Varieties also come from other places. Regina, for example, comes from Germany and is a variety Wally Heuser likes, despite its pollination problems. He recommends using two pollinizing varieties with it. Self-fertile varieties are very desirable, Andersen said. BlackGold is making its place in nursery catalogs for home orchards because it blooms late and is self-fertile.
Since his retirement, Andersen has been working with Dr. David Cain at International Plant Genetics, Inc., Bakersfield, California, looking at cherries that will stand the heat of the southern Imperial Valley. Once a breeder of cherries that need 800 or 900 chill hours a year, he’s now looking at those needing 150 hours or so.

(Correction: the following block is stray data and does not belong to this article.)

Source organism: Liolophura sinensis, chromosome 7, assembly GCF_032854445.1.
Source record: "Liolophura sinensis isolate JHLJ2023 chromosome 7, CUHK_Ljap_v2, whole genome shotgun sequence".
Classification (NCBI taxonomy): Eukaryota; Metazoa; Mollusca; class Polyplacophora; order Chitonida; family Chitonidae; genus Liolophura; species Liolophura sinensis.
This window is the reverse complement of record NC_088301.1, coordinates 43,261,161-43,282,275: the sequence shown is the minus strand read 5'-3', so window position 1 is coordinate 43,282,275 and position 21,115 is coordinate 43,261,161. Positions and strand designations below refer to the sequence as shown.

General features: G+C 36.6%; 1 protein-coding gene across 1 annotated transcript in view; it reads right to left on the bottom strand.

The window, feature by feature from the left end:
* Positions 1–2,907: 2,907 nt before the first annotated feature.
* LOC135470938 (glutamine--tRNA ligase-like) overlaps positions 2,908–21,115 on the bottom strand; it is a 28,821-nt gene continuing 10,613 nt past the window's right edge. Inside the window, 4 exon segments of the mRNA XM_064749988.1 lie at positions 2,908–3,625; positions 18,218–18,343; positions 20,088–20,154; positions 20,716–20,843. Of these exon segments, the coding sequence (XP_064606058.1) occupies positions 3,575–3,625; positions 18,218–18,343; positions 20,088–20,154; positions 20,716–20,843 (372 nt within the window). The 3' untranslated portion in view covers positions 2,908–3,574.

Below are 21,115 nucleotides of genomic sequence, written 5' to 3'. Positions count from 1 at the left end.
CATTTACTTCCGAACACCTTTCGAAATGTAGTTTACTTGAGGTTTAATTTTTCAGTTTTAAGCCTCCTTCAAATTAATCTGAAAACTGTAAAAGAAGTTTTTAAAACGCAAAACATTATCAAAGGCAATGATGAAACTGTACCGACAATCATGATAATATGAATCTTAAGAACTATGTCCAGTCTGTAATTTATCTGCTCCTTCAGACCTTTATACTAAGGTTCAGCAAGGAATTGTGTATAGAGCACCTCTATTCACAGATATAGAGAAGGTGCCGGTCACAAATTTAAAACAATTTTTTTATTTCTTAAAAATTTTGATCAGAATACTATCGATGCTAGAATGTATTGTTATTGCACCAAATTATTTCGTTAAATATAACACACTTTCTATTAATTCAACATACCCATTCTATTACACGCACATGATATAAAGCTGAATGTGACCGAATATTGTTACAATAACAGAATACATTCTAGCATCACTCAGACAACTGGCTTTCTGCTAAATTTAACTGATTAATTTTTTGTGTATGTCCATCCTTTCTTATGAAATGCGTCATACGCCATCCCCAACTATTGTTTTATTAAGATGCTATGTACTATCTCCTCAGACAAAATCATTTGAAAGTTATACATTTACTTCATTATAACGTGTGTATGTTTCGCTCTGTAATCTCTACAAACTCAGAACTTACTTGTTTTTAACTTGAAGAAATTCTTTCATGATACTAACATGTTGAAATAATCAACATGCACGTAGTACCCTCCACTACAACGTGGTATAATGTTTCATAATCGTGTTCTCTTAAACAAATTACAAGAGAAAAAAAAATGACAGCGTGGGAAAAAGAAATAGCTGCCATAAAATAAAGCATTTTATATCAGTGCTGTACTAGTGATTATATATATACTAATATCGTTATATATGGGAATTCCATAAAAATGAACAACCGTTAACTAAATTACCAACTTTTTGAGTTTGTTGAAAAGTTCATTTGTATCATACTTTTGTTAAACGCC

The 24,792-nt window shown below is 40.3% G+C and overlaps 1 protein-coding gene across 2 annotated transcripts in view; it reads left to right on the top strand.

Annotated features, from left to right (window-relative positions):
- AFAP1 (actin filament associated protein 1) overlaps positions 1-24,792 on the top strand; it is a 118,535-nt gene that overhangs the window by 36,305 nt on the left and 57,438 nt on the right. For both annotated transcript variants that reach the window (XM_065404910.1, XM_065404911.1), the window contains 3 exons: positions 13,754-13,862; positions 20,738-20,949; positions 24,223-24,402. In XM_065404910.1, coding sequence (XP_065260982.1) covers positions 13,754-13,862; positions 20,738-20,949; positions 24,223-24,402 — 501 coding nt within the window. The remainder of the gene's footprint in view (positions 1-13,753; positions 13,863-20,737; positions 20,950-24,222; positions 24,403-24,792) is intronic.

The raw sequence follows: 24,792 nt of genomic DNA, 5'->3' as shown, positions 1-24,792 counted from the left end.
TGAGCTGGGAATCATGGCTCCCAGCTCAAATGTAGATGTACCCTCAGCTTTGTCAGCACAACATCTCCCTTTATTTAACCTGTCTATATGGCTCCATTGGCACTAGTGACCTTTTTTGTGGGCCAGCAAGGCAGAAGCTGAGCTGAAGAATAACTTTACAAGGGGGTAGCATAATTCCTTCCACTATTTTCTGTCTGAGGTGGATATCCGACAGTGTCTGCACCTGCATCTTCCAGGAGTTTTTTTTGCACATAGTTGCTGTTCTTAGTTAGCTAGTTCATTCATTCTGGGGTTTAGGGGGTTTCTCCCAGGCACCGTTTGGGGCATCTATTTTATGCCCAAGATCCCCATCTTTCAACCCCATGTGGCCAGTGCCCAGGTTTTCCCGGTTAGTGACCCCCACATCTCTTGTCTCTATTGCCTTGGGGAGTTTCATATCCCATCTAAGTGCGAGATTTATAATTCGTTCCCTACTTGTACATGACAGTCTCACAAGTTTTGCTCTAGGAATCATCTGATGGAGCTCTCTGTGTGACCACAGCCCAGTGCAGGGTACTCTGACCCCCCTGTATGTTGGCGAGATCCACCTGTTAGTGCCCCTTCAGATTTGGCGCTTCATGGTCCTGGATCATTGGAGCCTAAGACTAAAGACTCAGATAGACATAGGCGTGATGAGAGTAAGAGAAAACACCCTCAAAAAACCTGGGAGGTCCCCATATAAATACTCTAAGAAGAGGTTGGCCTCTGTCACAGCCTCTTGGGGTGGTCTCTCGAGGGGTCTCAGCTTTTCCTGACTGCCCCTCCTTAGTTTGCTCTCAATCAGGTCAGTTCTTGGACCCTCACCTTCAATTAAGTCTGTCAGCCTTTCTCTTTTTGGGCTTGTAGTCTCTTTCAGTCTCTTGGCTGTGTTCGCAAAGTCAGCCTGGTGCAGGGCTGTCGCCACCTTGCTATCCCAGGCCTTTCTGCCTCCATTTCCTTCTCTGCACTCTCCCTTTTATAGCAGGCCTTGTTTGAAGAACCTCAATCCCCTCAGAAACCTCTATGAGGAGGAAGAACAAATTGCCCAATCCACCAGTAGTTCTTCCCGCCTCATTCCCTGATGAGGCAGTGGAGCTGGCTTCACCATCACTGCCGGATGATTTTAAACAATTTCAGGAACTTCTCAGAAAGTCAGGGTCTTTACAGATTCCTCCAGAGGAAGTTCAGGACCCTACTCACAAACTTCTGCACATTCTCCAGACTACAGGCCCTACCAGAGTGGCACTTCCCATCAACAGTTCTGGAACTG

Such cherries could produce fruit in southern California already by March 15, lengthening the California season by two months. Combine those with the British Columbia production area and varieties still picking in August, that’s a six-month marketing season for North American sweet cherries.
Take those same varieties to the Southern Hemisphere and you have fresh sweet cherries year around. That’s what consumers say they want, Andersen said.
Lang’s work with sweet cherries in high tunnels also shows it is useful to to evaluate varieties from all over. Washington varieties can be grown under high tunnels in Michigan, protected from wind, rain, freezes, and diseases like canker and brown rot.
In his data this year, western varieties like Skeena, Benton, Rainier, and Summit produced the largest fruit in his tunnels, reaching 37 millimeters in diameter and weighing up to 20 grams. BlackPearl and BurgundyPearl from New York weren’t far behind.
The Sweet Cherry Showcase in Benton Harbor, Michigan, was a success July 8 and has become an annual event.